________________ CM . . . . Volume V Number 2 . . . . September 18, 1998

cover Under Wraps. A Film About Going With the Flow.

Teresa MacInnes (Director/Producer), Penny Wheelwright (Producer/Writer), Jennifer Torrance (NFB Producer).
Montreal, PQ: National Film Board of Canada, 1996.
56 min, VHS, $26.95.
Order Number 9196 117

Subject Heading:
Menstruation-Social aspects.

Grades 11 and up / Ages 16 and up.
Review by Valerie Nielsen.

** /4

Under Wraps is a video documentary about the little talked about subject of menstruation. It is a subject which remains, according to the video notes," ... one of our last taboos." Award-winning director Teresa MacInnes, whose previous hard-hitti ng documentaries have included Teen Rebel/Teen Mom, in 1995, and Child Sexual Abuse: Both Sides of the Coin (1991) has once again teamed up with writer Penny Wheelwright to make a film which challenges the secrecy surrounding menstruation a nd the consequences of that secrecy. Beginning with artist Judy Chicago installing her Menstruation Bathroom and recalling audience outrage to her images of menstruation, the film moves to author Judy Blume reading from her young adult novel, Are You There, God? It's Me, Margaret, which features 12-year-old Margaret who is dealing, among other issues, with the onset of menstruation. The film-makers visit a maverick biologist who ha s quite a different theory to explain monthly bleeding than the commonly accepted one. We see the male curator of a "Museum of Menstruation" who has gathered a collection of historical advertisements for sanitary protection which appear to prey on a desire for secrecy. We then move to a terrible side of society's reluctance to accept menstruation as a natural bodily function as we watch an interview with a victim of Toxic Shock Syndrome. We learn that, despite widespread publicity in the 1970's on th e danger of using tampons made of synthetic fibre, manufacturers have still not come up with an entirely safe tampon, and that as many as 10,000 American women contract TSS annually. Environmental pollution resulting from the use of the chlorinated pulp in pads, rayon in tampons and the huge volume of disposable plastic applicators is also explored in interviews with activists in Canada, the U.S. and Britain. The film wraps up at the opening night of the controversial New York art show, Enigma of Blood, by artist Wenda Gu who has put together a display of used tampons and pads, plus letters from women in all parts of the world dealing with their experience of menstruation.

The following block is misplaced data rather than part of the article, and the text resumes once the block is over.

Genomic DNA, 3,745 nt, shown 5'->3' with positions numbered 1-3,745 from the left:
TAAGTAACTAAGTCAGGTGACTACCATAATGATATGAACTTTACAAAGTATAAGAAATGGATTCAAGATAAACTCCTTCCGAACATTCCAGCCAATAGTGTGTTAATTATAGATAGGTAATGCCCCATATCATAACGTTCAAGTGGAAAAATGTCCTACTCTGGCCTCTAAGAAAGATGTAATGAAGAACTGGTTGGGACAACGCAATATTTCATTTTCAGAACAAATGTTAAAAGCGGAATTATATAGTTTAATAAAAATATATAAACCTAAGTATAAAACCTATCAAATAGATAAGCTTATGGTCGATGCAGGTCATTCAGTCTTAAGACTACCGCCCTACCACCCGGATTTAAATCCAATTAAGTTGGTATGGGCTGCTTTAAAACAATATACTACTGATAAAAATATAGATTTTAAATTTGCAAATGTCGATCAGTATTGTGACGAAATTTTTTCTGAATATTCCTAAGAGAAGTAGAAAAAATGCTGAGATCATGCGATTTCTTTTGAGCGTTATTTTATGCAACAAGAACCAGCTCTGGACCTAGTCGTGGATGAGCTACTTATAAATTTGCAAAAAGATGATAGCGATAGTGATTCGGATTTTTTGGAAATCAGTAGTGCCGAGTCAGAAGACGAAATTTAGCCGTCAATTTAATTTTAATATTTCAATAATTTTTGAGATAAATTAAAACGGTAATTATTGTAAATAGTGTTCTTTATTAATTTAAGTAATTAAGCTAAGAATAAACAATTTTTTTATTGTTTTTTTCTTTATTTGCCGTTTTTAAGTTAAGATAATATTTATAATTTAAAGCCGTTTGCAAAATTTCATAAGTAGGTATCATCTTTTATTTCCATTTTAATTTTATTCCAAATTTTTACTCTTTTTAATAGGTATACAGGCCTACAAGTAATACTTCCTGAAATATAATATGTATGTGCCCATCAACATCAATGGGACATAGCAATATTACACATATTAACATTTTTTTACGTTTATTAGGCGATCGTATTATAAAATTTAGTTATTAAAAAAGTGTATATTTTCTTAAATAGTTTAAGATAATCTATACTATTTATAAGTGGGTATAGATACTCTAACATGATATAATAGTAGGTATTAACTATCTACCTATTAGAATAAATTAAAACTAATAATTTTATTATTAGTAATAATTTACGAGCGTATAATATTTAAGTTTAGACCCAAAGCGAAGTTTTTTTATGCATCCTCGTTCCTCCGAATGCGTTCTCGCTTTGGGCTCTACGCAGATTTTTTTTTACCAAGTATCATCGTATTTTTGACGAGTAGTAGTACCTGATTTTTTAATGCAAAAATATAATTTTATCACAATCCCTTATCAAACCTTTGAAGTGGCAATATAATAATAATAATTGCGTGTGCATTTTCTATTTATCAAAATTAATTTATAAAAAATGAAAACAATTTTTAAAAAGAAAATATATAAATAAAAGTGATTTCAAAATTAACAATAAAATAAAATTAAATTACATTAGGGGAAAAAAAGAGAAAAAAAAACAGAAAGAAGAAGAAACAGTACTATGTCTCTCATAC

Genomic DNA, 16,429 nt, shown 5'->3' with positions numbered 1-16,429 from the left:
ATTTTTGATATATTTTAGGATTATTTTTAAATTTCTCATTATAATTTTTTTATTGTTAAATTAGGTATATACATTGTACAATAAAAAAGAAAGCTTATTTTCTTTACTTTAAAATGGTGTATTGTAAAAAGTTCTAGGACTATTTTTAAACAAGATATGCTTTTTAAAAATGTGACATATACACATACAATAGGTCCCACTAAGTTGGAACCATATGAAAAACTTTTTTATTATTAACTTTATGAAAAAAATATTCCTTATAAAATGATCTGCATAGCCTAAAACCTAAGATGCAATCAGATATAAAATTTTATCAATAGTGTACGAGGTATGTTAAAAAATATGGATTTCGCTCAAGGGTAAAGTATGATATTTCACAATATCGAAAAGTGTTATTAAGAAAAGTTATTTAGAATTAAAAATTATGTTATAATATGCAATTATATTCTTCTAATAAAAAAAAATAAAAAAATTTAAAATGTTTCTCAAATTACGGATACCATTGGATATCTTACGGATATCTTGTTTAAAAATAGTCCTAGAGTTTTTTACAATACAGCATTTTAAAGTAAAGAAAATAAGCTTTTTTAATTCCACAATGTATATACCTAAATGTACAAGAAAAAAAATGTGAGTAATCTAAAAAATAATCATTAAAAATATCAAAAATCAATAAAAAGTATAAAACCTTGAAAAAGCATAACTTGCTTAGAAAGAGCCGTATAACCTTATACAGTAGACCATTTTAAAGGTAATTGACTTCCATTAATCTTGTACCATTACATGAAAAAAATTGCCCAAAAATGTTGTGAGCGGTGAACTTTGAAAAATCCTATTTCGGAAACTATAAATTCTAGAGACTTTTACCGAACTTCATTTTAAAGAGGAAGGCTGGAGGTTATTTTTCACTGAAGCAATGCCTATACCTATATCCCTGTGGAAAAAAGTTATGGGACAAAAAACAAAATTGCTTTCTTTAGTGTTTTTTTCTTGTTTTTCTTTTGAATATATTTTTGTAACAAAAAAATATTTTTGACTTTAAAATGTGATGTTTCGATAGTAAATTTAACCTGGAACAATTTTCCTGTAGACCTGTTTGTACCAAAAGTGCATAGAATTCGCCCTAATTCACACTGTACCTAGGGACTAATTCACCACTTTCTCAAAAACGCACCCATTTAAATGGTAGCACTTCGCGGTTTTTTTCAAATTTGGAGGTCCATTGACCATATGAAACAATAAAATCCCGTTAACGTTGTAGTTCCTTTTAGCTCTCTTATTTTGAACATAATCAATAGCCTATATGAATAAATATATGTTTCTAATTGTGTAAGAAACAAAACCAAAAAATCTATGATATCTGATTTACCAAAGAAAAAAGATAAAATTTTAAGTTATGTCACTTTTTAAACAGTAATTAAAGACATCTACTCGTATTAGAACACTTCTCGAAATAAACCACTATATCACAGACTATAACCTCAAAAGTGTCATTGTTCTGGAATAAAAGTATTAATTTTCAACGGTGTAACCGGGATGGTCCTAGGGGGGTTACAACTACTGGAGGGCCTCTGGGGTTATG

The purpose of this film appears to be to challenge the attitude of secrecy surrounding menstruation and to bring the subject out "from under wraps." Certainly Under Wraps accomplished this purpose. It is, however, unclear for what audience the film is intended. Apparently the filmmakers intend the viewers to "unlearn" certain attitudes which they may (or may not) have learned. Such an intention is fair enough for an adult audience but is somewhat suspect when aimed at adolescents and pre-adolescents. For such an audience, Under Wraps is far too sophisticated, too graphic. Using images from artists and activist s whose intent is to shock the public into changing attitudes is neither appropriate nor educational for children. Perhaps the film might be useful for Grade 11 or 12 students as a resource for research or debate on feminist topics. Educators should take care to follow the recommendation on the jacket of the video and preview this film before showing it. The same caution should be exercised before ordering it.

Not Recommended

Valerie Nielsen is a recently retired teacher-librarian in Winnipeg, Manitoba.

To comment on this title or this review, send mail to cm@umanitoba.ca.

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Published by
The Manitoba Library Association
ISSN 1201-9364